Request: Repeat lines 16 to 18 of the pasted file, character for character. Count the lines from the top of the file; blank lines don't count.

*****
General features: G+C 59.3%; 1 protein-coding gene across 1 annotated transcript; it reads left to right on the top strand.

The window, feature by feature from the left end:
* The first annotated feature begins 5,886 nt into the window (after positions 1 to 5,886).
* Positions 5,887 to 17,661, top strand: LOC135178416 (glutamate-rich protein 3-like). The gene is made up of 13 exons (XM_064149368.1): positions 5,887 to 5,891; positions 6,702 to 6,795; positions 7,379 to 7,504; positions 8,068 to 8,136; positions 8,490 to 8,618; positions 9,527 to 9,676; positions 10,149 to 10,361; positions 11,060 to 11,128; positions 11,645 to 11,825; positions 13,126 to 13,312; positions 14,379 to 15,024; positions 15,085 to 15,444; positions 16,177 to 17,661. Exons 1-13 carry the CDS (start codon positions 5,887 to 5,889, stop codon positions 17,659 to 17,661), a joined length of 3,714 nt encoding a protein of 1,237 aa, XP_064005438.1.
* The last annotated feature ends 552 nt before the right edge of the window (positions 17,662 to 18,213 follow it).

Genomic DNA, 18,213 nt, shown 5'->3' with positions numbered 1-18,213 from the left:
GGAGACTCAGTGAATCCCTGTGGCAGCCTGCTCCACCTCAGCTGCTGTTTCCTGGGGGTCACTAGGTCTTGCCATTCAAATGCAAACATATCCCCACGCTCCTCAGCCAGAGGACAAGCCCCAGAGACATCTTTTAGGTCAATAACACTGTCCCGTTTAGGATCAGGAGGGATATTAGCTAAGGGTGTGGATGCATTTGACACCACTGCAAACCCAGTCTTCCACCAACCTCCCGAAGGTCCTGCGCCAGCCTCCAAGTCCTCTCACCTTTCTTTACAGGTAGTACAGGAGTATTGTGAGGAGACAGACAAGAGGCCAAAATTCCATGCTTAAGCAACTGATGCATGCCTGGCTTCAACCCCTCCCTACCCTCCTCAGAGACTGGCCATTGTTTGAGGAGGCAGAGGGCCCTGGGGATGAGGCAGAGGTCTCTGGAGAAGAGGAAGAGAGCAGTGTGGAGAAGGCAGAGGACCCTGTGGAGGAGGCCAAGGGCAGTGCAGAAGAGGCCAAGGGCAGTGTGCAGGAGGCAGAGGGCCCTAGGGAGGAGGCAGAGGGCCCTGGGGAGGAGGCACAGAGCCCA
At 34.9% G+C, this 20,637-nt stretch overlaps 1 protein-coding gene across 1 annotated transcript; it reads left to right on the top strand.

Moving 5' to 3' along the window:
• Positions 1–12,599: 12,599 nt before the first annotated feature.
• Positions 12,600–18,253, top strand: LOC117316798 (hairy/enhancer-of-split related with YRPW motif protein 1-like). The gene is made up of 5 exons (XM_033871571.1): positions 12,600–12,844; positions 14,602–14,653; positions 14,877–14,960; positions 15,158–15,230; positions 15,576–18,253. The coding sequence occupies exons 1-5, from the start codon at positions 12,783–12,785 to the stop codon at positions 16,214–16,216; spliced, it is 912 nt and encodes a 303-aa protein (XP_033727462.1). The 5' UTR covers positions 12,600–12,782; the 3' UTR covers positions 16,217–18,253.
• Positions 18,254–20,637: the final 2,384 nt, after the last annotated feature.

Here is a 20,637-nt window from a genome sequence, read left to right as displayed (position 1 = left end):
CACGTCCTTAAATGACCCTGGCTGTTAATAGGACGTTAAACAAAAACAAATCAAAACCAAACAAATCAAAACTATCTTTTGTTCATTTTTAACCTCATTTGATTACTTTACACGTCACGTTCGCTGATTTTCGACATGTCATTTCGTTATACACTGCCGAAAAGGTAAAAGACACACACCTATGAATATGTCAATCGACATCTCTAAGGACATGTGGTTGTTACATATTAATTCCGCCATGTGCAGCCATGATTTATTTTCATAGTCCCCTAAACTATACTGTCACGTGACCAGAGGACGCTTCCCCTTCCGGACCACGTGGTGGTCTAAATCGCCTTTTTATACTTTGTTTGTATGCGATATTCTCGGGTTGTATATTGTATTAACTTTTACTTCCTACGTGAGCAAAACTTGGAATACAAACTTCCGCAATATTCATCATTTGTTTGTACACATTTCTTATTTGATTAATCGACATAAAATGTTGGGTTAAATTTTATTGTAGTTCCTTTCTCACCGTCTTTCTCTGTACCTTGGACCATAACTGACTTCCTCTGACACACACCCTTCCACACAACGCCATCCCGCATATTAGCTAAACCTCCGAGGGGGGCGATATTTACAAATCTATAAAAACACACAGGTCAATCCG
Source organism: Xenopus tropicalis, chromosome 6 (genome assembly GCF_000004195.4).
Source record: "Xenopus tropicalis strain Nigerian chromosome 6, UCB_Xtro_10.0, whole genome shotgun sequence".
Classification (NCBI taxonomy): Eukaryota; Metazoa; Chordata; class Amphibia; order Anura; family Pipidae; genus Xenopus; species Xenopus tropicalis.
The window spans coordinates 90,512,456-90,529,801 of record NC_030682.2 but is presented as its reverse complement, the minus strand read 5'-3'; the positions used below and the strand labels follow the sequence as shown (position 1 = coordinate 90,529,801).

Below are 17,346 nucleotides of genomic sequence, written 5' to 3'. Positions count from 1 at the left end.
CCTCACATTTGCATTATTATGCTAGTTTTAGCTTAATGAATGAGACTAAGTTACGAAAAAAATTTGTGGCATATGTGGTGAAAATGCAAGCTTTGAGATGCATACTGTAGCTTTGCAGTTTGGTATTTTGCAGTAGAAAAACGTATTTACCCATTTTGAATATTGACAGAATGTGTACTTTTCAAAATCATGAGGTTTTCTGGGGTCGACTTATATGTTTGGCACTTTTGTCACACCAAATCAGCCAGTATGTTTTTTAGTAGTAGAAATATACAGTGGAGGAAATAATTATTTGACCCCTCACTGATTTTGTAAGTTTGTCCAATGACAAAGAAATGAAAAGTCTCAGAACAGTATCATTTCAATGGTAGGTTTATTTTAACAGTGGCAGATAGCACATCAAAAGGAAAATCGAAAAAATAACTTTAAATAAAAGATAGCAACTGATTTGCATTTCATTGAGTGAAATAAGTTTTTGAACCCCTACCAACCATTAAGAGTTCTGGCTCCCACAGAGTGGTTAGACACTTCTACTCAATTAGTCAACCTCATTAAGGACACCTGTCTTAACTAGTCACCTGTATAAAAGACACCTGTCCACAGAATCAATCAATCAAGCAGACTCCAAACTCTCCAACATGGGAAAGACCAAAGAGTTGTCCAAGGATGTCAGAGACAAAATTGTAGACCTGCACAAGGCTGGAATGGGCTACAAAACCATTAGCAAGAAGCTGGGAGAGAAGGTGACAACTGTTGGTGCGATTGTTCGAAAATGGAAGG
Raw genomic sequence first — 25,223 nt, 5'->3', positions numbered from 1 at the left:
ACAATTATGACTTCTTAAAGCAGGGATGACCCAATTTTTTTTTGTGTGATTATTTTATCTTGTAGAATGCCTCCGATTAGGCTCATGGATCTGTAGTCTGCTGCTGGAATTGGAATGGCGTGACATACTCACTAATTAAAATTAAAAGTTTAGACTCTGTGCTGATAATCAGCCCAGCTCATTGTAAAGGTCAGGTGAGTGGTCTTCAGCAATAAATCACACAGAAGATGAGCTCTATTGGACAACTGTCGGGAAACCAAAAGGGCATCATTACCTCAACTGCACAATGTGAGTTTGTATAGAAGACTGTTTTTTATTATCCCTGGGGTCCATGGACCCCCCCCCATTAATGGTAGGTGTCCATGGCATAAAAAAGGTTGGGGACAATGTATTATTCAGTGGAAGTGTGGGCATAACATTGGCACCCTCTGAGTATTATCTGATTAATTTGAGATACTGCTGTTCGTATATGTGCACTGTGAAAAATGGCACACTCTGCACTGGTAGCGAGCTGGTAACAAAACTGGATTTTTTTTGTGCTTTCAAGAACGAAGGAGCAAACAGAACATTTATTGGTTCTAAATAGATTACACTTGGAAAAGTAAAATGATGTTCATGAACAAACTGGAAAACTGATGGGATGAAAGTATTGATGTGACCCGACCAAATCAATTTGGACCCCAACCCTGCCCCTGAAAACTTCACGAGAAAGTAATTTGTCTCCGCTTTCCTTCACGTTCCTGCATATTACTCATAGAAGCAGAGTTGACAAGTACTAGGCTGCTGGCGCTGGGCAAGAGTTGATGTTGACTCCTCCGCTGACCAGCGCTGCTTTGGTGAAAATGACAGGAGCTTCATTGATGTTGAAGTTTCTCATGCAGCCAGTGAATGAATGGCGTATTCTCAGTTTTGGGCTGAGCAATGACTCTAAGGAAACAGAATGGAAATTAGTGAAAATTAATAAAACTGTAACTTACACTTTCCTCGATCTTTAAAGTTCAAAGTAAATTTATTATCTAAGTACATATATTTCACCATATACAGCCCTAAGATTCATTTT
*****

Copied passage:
Source record: "Xenopus tropicalis strain Nigerian chromosome 6, UCB_Xtro_10.0, whole genome shotgun sequence".
Classification (NCBI taxonomy): Eukaryota; Metazoa; Chordata; class Amphibia; order Anura; family Pipidae; genus Xenopus; species Xenopus tropicalis.
The window spans coordinates 90,512,456-90,529,801 of record NC_030682.2 but is presented as its reverse complement, the minus strand read 5'-3'; the positions used below and the strand labels follow the sequence as shown (position 1 = coordinate 90,529,801).